If this objectification of women on an industrial scale doesn’t play some part in the normalisation of the sort of misogynistic attitudes lie behind the sexual misconduct that the likes of Harvey Weinstein find themselves accused, I’d be very surprised. After all, it is a short step from the sort of breast groping these papers ‘tsk tsk’ about on one page to clandestinely taken photos of women in their underwear that they have on a subsequent page. These newspapers’ obsession with certain female celebrities is truly creepy – Rachel Riley, for instance, is a favourite for the attentions of the Mail, which gives virtually daily updates on what she was wearing on Countdown and how much leg or cleavage was on display. If I was doing this with regard to a female neighbour -giving online updates of their attire and so on – it would undoubtedly be classified as stalking. Again, I can’t help but feel that this another case of the media effectively ‘normalising’ an aberrant behaviour. Overall, their message seems clear: these women are public property, to be ogled over by men at will. Is it any wonder that some men consequently think that it is OK to routinely sexually abuse women for real?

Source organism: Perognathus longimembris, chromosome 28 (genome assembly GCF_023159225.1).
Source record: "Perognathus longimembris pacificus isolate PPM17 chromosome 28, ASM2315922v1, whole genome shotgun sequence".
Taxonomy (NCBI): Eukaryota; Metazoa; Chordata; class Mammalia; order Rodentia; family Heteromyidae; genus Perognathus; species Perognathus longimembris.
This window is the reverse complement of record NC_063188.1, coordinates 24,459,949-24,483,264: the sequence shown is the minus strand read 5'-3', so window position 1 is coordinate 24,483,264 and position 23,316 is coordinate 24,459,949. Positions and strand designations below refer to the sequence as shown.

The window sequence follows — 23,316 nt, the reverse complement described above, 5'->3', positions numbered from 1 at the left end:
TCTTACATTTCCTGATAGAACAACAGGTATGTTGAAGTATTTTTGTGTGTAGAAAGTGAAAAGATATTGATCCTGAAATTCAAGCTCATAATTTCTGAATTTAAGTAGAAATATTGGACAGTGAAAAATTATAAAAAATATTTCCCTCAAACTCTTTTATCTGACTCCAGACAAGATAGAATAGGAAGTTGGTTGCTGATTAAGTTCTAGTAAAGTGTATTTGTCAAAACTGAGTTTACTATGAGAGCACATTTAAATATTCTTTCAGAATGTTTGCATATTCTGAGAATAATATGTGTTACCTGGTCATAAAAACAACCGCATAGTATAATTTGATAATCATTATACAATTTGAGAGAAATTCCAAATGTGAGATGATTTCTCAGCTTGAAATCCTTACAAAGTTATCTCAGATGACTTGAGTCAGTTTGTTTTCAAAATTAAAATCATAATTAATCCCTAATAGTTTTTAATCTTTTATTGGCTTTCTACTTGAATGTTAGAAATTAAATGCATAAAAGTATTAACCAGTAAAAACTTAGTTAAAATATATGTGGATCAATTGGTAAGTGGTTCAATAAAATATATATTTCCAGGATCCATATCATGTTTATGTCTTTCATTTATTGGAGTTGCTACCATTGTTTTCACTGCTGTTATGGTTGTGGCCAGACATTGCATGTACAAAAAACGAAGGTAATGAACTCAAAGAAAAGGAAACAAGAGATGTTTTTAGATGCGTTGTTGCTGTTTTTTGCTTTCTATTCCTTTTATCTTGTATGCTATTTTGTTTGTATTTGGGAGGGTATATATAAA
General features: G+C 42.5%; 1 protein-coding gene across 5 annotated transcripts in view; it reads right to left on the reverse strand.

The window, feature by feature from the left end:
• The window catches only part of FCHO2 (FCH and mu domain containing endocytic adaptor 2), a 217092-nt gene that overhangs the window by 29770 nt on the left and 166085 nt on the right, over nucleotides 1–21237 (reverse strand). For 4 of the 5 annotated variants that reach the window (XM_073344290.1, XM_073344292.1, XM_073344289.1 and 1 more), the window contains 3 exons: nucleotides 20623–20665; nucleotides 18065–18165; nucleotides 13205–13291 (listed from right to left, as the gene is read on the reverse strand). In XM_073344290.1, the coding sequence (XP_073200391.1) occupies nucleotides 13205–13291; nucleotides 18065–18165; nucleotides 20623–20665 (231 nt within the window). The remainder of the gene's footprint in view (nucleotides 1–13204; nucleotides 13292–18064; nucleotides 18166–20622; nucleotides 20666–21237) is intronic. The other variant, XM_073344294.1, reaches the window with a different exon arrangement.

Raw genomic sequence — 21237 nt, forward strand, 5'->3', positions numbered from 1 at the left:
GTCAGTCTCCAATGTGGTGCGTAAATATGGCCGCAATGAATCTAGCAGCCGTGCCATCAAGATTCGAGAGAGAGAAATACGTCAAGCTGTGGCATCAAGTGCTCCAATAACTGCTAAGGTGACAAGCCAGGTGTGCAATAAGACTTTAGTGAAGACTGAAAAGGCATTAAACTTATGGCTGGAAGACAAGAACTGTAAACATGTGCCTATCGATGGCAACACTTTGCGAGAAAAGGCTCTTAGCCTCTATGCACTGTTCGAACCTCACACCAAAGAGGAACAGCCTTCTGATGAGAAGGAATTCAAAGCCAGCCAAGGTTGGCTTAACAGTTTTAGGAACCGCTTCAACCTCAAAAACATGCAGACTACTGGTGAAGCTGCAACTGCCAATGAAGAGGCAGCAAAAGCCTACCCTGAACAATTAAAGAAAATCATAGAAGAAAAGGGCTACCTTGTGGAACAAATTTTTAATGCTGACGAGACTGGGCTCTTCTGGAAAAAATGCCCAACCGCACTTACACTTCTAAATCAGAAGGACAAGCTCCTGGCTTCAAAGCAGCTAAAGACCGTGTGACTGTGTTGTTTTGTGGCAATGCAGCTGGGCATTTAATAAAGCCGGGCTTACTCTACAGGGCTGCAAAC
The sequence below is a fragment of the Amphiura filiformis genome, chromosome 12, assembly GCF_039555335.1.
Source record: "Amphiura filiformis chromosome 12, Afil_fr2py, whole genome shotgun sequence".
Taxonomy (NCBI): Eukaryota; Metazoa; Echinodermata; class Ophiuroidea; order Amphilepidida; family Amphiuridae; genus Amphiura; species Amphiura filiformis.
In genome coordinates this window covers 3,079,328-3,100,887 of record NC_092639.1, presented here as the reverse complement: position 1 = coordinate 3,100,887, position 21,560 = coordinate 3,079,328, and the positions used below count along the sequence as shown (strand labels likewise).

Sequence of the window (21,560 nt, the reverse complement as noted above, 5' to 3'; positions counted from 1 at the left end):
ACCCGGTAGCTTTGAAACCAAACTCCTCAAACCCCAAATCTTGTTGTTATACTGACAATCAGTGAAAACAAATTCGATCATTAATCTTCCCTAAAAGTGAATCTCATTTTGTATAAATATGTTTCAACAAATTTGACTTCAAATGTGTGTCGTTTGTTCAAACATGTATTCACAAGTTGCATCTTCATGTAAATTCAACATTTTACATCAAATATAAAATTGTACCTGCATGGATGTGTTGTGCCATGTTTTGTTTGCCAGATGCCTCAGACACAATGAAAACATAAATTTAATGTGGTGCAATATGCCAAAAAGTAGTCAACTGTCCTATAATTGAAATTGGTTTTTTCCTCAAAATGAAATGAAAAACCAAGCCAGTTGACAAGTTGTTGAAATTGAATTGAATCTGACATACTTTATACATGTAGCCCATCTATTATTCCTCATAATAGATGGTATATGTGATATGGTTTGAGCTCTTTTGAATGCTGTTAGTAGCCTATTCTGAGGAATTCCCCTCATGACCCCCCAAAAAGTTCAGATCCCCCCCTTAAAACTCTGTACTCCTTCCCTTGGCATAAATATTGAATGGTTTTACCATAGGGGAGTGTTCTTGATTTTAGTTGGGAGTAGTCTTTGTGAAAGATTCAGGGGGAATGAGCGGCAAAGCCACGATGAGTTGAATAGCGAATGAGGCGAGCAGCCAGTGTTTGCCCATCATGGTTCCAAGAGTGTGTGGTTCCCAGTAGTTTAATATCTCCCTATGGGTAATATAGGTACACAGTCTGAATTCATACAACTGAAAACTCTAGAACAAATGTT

But, I hear some of you say, how can you condemn the tabloids for the objectification of women when you spend so much time here discussing exploitation films which frequently do the same thing? Well, the answer there is, I feel, quite straightforward. Such movies make no bones about what they are doing: they don’t pretend to be art (some do pretend to be documentaries, granted) or ‘news’. The people involved in making them fully understood what was going on and willingly participated in their production. My problem with the media is their hypocrisy on the issue. They want to have their cake and eat it too – condemning the antics of sex offenders on the one hand while effectively encouraging their attitudes and behaviour on the other.